Later that evening, we saw the show that was playing there. It was called The Book of Days. I'd never seen a show "in the round" before. [FYI: "In the round" means that the stage is in the middle of the theatre, with the audience on all four sides.] Stylistically, this was a really well done show, and most of the actors did a fantastic job. The language was a bit atrocious, though, and the story line was...okay. Overall, I'd say that it was an interesting experience.

After the show, we made the long trek back to the hotel, taking a couple of subway trains and waiting in the below-freezing cold for the hotel shuttle bus. It was a very exhausting day, but well worth the walking.

When we got back to the hotel and saw the large crowd of drunks around the bar located there in, we were quickly reminded that we were at a theatre conference. [This might sound kind of weird, even though most of the people in my group agree with me whole-heartedly, but I don't really like hanging around most kinds of theatre people. It's because there are so many of them with egos too large to fit in the hotel...and those egos are always in competition with the other egos...and there's just too much drinking and smoking for my liking... and...well, it's just not a pretty picture.]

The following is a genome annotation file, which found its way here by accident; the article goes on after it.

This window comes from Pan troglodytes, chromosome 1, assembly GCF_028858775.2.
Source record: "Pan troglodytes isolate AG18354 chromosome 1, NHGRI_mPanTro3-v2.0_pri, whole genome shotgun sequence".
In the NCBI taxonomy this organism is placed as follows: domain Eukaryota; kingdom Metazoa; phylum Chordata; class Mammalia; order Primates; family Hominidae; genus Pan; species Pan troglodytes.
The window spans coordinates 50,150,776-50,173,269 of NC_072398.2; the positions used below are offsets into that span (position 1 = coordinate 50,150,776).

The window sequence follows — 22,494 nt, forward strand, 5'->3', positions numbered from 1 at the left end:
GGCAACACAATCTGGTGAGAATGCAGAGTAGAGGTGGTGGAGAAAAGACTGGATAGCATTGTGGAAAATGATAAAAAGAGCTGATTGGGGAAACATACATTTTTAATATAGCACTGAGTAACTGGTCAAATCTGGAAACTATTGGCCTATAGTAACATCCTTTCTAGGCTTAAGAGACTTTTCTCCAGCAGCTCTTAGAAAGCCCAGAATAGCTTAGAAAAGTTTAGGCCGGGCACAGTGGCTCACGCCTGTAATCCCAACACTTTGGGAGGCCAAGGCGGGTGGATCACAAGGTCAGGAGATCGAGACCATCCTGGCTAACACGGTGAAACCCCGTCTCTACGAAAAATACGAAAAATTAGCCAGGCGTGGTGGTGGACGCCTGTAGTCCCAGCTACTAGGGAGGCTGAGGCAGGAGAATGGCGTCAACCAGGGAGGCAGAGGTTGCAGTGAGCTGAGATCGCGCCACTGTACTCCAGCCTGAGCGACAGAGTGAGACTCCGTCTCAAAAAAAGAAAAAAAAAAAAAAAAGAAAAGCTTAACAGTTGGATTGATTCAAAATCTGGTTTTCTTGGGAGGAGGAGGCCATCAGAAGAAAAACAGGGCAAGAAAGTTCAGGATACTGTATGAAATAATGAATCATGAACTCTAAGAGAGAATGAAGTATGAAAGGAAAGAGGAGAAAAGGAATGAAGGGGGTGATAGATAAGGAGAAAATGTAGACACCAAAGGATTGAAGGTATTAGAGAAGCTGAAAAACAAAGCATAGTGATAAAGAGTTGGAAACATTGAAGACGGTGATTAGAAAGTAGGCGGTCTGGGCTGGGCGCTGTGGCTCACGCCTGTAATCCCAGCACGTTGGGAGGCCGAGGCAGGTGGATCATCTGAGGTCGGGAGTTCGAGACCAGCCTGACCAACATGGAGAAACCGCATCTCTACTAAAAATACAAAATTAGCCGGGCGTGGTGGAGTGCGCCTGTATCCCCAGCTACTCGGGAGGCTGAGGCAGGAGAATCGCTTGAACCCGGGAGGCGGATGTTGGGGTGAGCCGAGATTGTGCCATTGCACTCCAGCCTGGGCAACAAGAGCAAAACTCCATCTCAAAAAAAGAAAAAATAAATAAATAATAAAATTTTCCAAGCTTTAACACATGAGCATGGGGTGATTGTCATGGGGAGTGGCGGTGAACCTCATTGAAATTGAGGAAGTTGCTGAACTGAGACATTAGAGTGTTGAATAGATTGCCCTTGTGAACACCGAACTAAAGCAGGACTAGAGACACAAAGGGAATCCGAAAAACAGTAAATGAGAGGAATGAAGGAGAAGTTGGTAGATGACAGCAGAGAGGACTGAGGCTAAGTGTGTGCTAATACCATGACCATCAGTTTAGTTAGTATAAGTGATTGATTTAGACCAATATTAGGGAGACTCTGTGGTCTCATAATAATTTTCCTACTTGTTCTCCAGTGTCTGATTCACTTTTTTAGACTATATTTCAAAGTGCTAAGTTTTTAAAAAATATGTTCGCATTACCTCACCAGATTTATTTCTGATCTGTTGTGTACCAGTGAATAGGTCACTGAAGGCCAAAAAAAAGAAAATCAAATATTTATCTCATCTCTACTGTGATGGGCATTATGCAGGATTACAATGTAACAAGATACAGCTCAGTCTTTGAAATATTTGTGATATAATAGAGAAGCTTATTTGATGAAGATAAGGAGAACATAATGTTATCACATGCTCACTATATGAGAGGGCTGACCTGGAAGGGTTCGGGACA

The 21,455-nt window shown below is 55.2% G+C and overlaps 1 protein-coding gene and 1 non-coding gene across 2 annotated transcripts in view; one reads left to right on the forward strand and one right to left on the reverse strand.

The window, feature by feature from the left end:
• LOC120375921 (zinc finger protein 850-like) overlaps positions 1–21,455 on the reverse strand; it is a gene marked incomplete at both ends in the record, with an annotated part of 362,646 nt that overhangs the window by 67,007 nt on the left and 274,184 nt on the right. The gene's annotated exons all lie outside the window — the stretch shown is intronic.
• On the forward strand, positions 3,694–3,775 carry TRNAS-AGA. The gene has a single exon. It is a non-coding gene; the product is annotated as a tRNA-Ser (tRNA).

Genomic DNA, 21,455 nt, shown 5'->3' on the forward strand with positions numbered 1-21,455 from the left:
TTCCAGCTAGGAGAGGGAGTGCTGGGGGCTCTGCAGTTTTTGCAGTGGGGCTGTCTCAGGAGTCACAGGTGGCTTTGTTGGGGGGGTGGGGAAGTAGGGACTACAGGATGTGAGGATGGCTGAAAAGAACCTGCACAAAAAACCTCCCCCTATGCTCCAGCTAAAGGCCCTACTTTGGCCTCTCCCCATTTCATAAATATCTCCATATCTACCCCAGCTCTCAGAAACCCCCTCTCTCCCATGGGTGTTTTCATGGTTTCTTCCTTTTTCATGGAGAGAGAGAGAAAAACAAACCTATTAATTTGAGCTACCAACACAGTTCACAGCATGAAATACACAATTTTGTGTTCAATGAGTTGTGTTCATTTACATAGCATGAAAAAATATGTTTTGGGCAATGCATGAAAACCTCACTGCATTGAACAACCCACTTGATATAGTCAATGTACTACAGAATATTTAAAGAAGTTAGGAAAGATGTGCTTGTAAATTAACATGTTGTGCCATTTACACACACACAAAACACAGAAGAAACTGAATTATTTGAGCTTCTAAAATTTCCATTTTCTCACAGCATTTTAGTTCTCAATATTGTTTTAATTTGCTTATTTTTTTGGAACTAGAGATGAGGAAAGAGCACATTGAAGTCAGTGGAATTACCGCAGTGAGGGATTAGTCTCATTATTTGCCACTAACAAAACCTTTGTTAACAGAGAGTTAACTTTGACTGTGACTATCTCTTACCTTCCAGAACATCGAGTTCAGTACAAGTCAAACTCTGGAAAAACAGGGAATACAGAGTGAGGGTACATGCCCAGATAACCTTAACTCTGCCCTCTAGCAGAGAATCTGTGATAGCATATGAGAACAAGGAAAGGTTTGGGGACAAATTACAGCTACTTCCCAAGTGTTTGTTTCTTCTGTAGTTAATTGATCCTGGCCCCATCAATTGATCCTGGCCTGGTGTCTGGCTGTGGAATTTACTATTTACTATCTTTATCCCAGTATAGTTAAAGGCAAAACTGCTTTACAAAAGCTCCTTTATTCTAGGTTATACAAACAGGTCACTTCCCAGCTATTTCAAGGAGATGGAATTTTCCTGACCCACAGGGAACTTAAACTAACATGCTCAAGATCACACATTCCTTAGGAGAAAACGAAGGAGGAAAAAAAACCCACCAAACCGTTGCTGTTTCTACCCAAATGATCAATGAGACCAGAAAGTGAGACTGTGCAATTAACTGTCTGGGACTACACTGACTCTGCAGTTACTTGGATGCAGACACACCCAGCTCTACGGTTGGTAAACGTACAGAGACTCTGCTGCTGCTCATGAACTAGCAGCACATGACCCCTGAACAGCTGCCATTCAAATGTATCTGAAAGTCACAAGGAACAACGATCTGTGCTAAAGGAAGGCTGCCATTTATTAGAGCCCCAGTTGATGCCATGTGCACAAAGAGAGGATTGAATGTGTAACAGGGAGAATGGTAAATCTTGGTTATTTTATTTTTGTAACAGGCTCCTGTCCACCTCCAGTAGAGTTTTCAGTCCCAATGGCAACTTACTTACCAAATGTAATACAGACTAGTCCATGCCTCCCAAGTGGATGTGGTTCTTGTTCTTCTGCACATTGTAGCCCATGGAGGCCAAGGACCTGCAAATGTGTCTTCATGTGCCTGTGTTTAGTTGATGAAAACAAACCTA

This is the point when the elevators became slower than Christmas.

The rest of this article is




© 2004 Joshua Nicholson, Mr. Jotz Productions. All rights Reserved.